the unwanted colors.

Tedious but effective.

Chris
@
Chris Brown Photography
http://www.chrisbrownphoto.com
Vox: (217) 356-0540 * Fax: (217) 356-1394


Re: Mixed artificial lighting

David.Clark@...
 

Fuji NPS film is specifically designed with an extra dye layer to handle
mixed lighting conditions.

I'm looking forward to Dan's explanation on repair, but if you can get the
photographer to use NPS your life will be much simpler. I have shot
antique shows under mixed lighting that required almost no adjustment.


Mixed Artificial Lighting

Dan Margulis <76270.1033@...>
 

I deal with lots of images from museums and art galleries. Often these
have very strong mixed casts which I find impossibly difficult to fix with
any sort of success rate. A typical recent example is a dark bronze statue
lit in a mixture of daylight, mercury halide and possibly something else.
Its cast is bright yellow in the top half, a strong magenta in the lower
half and some very blue highlights for good measure. The nature and
distribution of the various casts make even a selection, erm,
challenging.>>

You are on the right track by realizing that a selection is necessary. This
type of work is not like altering the general appearance or lighting, which
can be done with curves. But here you are taking something with two
different light sources and making them appear to merge into one. This is a
move away from the art, just as much as if you had decided to change the
statue from bronze to silver. The only thing is, it's easy to select the
statue, but very difficult to select the cast area unless you know the
secret.

Assuming that there are only two casts, the way to tackle this is to
correct for one of them by means of curves. Then load a mask for the area
affected by the second cast, and desaturate the area with Adjust
Hue/Saturation.

That mask can be made easily from the A or, more commonly, B channel of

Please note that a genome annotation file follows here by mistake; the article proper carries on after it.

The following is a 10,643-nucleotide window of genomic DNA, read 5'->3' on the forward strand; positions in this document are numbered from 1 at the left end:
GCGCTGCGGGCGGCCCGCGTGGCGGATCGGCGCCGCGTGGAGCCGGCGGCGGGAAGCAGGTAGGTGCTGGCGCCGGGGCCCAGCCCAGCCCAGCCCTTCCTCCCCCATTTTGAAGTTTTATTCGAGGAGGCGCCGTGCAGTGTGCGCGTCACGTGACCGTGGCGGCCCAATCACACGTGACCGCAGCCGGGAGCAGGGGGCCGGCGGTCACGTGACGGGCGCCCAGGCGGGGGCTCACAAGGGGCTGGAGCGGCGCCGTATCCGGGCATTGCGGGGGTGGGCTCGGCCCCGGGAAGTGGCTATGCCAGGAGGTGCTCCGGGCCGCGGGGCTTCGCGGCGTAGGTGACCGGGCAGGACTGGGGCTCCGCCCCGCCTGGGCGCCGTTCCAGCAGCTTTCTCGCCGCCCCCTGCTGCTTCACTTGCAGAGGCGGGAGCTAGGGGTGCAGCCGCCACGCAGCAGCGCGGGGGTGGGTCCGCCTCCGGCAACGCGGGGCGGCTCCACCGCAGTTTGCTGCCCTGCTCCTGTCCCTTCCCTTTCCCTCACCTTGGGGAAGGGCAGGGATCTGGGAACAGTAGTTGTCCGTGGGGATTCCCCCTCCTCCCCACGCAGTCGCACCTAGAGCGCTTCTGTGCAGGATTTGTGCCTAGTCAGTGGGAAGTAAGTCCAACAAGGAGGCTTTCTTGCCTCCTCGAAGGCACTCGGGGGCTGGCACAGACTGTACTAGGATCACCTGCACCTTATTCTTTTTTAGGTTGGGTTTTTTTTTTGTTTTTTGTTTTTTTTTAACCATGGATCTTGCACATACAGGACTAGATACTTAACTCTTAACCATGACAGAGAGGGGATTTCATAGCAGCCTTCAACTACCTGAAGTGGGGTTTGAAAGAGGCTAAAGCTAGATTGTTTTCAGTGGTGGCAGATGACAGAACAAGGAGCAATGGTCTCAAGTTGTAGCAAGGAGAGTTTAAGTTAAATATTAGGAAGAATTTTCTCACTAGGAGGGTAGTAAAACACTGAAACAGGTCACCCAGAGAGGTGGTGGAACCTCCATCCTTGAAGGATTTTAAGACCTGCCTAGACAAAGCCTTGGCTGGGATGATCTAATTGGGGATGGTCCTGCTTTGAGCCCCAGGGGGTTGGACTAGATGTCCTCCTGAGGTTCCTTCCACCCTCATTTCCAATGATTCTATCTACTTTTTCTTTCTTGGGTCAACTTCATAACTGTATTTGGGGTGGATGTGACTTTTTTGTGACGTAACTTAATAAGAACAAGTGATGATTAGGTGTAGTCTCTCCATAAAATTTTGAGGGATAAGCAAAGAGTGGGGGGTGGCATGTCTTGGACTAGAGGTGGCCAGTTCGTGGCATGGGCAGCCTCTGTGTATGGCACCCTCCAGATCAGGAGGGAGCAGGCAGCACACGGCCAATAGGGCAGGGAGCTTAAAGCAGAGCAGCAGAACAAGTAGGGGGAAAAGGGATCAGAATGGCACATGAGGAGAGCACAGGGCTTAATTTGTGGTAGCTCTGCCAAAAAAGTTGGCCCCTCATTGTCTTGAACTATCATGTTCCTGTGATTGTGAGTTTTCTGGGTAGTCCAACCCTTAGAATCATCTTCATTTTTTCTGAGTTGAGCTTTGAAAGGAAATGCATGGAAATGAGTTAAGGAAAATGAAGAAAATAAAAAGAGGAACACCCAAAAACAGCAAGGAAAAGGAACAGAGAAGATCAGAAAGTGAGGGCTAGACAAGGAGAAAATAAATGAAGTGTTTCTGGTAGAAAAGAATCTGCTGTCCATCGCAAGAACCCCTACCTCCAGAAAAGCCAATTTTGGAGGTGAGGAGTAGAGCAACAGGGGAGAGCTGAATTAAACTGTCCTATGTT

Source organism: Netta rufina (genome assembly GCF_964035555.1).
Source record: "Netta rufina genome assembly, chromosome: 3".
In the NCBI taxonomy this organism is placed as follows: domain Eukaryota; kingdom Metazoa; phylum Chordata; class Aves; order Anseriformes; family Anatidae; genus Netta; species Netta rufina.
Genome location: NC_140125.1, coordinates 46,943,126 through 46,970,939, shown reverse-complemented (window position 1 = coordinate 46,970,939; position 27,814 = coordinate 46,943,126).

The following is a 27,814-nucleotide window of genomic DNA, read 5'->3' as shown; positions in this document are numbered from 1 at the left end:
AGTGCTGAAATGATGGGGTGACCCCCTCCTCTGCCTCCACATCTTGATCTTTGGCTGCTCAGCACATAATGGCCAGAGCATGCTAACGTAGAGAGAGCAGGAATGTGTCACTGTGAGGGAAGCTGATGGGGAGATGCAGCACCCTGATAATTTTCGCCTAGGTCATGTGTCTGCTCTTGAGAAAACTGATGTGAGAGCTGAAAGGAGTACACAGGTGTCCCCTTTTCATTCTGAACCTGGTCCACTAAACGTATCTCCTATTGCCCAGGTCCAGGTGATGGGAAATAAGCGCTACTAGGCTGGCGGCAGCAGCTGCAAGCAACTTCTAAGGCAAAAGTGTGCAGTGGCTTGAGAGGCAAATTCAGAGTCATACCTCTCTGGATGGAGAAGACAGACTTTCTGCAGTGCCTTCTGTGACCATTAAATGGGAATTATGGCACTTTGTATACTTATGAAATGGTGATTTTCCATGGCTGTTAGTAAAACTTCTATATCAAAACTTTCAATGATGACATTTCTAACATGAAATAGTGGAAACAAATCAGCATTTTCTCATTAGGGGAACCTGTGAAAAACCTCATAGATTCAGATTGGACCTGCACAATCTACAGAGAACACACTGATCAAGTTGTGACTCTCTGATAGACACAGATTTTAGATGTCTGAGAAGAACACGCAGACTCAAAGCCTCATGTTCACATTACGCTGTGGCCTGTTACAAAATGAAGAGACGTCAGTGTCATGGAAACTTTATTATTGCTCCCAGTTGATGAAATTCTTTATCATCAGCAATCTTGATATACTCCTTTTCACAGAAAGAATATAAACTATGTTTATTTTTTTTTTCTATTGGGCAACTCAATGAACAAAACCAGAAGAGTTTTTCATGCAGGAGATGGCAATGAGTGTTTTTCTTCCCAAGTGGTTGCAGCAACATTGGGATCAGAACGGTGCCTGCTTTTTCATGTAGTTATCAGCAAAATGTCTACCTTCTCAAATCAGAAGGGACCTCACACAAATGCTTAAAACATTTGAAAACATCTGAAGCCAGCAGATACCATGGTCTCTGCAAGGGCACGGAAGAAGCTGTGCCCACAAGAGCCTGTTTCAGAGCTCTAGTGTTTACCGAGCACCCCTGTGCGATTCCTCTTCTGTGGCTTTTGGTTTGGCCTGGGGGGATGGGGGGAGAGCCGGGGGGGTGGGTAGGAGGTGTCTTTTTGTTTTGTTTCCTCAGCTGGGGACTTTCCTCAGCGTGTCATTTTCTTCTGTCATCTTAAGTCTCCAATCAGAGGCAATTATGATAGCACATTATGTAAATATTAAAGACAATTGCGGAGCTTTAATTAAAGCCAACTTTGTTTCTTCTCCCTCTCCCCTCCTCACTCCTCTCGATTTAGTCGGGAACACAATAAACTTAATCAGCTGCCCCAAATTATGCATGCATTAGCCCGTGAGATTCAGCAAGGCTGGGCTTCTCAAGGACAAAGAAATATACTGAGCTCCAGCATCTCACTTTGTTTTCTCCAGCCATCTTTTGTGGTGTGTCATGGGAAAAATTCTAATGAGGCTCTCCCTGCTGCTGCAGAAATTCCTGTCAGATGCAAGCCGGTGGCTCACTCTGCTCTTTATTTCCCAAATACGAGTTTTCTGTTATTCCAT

LAB. For example, suppose you are attempting to eliminate a blue cast in a
certain area.

1) Make a copy of the image, and convert the copy to LAB. Make a copy of
the B channel separately and throw the LAB away.

2) This B channel will look like a gray blur, but the cast area will be
marginally darker than its surroundings. Apply a very steep straight line
curve to the channel, trying to darken the cast area and blow everything
else out. You will probably need to apply curves twice to do this, but the
result should be a white background and a dark gray gradation where there's
a cast.

3) In the event that there's something in the image that's *supposed* to be
blue, erase it from the channel.

4) Apply a Gaussian blur to further soften the edges.

5) Return to the original image, and with Select: Load Selection, load this
other channel. In this particular case, where the area you want to select
is black in the mask rather than white, you'll need to click the "Invert"
box in the Load Selection dialog.

6) With the mask loaded, you can desaturate or apply curves or selective
color, depending on the character of the iamge.

Dan Margulis


Mixed Artificial Lighting

Dan Margulis <76270.1033@...>
 

Folks,

Because this is a complicated color problem that comes up from time to
time, especially for images shot on location, I forward this question,
which did not come from a list member. My response will be in a separate
post.

Dan Margulis

--------------- Forwarded Message ---------------

To: Dan Margulis, 76270,1033
Date: Mon, Mar 19, 2001, 6:37 AM

RE: Mixed Artificial Lighting

Hi,

I have "Professional Photoshop 6" which I have found incredibly useful and
informative and for which I thank and congratulate you.

Something I would really like a few pointers on though. I deal with lots of
images from museums and art galleries. Often these have very strong mixed
casts which I find impossibly difficult to fix with any sort of success
rate. A typical recent example is a dark bronze statue lit in a mixture of
daylight, mercury halide and possibly something else. Its cast is bright
yellow in the top half, a strong magenta in the lower half and some very
blue highlights for good measure. The nature and distribution of the
various casts make even a selection, er, challenging. Mercury Halide in
particular seems impossible as it doesn't seem to me to be linear.

I realise you must be very busy and are probably plagued by such requests,
but any advice or links (or even which sections of your book I should read
again) on the subject of strong mixed casts would be greatly appreciated.

Many thanks,